Chronic exposure (>200 days) of HA1 fibroblasts to increasing concentrations of H2O2 or O2 results in the development of a stable oxidative stress-resistant phenotype characterized by increased cellular antioxidant levels, particularly catalase (D. R. Spitz et al., Arch. Biochem. Biophys., 279: 249–260, 1990; D. R. Spitz et al., Arch. Biochem. Biophys., 292: 221–227, 1992; S. J. Sullivan et al., Am. J. Physiol. (Lung Cell. Mol. Physiol.), 262: L748–L756, 1992). Acutely stressed cells failed to develop a stably resistant phenotype or increased catalase activity, suggesting that chronic exposure is required for the development of this phenotype. This study investigates the mechanism underlying increased catalase activity in the H2O2- and O2-resistant cell lines.

In H2O2- and O2-resistant cells, catalase activity was found to be 20–30-fold higher than that in the parental HA1 cells and correlated with increased immunoreactive catalase protein and steady-state catalase mRNA levels. Resistant cell lines also demonstrated a 4–6-fold increase in catalase gene copy number by Southern blot analysis, which is indicative of gene amplification. Chromosome banding and in situ hybridization studies identified a single amplified catalase gene site located on a rearranged chromosome with banding similarities to Z-4 in the hamster fibroblast karyotype. Simultaneous in situ hybridization with a Z-4-specific adenine phosphoribosyltransferase (APRT) gene revealed that the amplified catalase genes were located proximate to APRT on the same chromosome in all resistant cells. In contrast, HA1 cells contained only single copies of the catalase gene that were not located on APRT-containing chromosomes, indicating that amplification is associated with a chromosomal rearrangement possibly involving Z-4. The fact that chronic exposure of HA1 cells to either H2O2 or 95% O2 resulted in gene amplification suggests that gene amplification represents a generalized response to oxidative stress, contributing to the development of resistant phenotypes. These results support the hypothesis that chronic exposure to endogenous metabolic or exogenous environmental oxidative stress represents an important factor contributing to gene amplification and genomic instability.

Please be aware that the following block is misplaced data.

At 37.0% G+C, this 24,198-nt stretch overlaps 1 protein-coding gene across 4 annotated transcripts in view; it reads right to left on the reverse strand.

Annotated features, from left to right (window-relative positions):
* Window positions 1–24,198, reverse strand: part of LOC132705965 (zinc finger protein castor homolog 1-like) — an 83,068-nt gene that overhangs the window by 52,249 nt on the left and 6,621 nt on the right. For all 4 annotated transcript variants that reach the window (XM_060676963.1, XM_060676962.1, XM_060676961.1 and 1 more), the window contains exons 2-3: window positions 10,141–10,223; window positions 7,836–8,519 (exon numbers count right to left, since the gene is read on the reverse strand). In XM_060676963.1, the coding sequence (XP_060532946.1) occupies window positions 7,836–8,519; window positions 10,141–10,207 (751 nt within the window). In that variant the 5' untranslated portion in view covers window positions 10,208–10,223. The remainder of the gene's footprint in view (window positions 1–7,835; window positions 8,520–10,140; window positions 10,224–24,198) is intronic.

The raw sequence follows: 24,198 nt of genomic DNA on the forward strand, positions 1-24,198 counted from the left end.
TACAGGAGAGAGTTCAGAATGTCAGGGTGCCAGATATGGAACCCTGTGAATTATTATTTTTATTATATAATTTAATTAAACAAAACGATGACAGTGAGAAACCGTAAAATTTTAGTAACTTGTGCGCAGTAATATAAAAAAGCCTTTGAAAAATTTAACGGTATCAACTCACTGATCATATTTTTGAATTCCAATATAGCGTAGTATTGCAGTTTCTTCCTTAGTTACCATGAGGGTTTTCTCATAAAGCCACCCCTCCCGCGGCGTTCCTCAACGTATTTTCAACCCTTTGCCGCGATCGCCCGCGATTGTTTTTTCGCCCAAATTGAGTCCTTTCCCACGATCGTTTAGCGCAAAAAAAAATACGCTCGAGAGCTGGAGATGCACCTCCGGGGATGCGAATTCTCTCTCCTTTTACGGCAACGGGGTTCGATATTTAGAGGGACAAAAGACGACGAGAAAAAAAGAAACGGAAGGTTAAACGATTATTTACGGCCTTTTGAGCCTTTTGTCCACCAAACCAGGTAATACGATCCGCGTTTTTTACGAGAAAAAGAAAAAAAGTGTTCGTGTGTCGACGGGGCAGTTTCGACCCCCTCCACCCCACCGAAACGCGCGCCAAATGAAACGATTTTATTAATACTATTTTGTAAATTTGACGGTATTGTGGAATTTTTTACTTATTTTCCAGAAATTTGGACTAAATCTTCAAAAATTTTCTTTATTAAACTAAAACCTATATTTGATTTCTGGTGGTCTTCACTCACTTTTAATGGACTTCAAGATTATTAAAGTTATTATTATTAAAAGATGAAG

Supported by NIH Grants RO1 HL51469 (to D. R. S.), RO1 CA60757 (to C. R. H.), NCHGR HG00102 (to T. F.), and PO1 CA75556 (to C. R. H. and D. R. S.).

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